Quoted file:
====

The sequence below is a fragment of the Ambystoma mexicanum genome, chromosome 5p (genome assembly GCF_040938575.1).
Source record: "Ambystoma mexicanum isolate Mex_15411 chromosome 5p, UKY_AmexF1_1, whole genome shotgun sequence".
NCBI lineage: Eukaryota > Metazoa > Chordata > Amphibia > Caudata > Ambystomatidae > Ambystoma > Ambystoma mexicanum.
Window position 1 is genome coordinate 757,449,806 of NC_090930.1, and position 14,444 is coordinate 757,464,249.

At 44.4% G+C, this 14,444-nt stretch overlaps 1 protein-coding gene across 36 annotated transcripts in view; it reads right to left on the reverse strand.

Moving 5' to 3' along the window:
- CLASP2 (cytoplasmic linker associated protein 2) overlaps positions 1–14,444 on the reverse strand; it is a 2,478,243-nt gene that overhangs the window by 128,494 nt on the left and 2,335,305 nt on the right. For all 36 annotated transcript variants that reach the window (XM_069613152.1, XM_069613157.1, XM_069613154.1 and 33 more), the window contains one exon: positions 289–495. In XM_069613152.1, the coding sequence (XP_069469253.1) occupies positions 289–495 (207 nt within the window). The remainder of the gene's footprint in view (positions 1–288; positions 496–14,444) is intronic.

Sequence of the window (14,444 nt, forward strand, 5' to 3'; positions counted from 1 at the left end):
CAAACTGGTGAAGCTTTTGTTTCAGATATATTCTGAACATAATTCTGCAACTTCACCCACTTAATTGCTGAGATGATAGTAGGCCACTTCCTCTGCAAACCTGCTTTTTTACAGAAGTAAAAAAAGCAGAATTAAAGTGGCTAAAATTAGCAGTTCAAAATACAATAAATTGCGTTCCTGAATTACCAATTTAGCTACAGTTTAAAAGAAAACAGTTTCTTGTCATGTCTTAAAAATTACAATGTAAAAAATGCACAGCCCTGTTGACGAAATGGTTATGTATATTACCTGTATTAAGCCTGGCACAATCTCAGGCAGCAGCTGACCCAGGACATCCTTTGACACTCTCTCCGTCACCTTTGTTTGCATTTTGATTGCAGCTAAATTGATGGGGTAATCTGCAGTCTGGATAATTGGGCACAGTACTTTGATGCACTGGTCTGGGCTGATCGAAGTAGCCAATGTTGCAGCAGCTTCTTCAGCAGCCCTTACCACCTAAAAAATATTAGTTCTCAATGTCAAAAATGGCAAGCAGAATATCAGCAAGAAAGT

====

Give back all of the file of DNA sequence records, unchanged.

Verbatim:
The sequence below is a fragment of the Ambystoma mexicanum genome, chromosome 5p (genome assembly GCF_040938575.1).
Source record: "Ambystoma mexicanum isolate Mex_15411 chromosome 5p, UKY_AmexF1_1, whole genome shotgun sequence".
NCBI lineage: Eukaryota > Metazoa > Chordata > Amphibia > Caudata > Ambystomatidae > Ambystoma > Ambystoma mexicanum.
Window position 1 is genome coordinate 757,449,806 of NC_090930.1, and position 14,444 is coordinate 757,464,249.

At 44.4% G+C, this 14,444-nt stretch overlaps 1 protein-coding gene across 36 annotated transcripts in view; it reads right to left on the reverse strand.

Moving 5' to 3' along the window:
- CLASP2 (cytoplasmic linker associated protein 2) overlaps positions 1–14,444 on the reverse strand; it is a 2,478,243-nt gene that overhangs the window by 128,494 nt on the left and 2,335,305 nt on the right. For all 36 annotated transcript variants that reach the window (XM_069613152.1, XM_069613157.1, XM_069613154.1 and 33 more), the window contains one exon: positions 289–495. In XM_069613152.1, the coding sequence (XP_069469253.1) occupies positions 289–495 (207 nt within the window). The remainder of the gene's footprint in view (positions 1–288; positions 496–14,444) is intronic.

Sequence of the window (14,444 nt, forward strand, 5' to 3'; positions counted from 1 at the left end):
CAAACTGGTGAAGCTTTTGTTTCAGATATATTCTGAACATAATTCTGCAACTTCACCCACTTAATTGCTGAGATGATAGTAGGCCACTTCCTCTGCAAACCTGCTTTTTTACAGAAGTAAAAAAAGCAGAATTAAAGTGGCTAAAATTAGCAGTTCAAAATACAATAAATTGCGTTCCTGAATTACCAATTTAGCTACAGTTTAAAAGAAAACAGTTTCTTGTCATGTCTTAAAAATTACAATGTAAAAAATGCACAGCCCTGTTGACGAAATGGTTATGTATATTACCTGTATTAAGCCTGGCACAATCTCAGGCAGCAGCTGACCCAGGACATCCTTTGACACTCTCTCCGTCACCTTTGTTTGCATTTTGATTGCAGCTAAATTGATGGGGTAATCTGCAGTCTGGATAATTGGGCACAGTACTTTGATGCACTGGTCTGGGCTGATCGAAGTAGCCAATGTTGCAGCAGCTTCTTCAGCAGCCCTTACCACCTAAAAAATATTAGTTCTCAATGTCAAAAATGGCAAGCAGAATATCAGCAAGAAAGT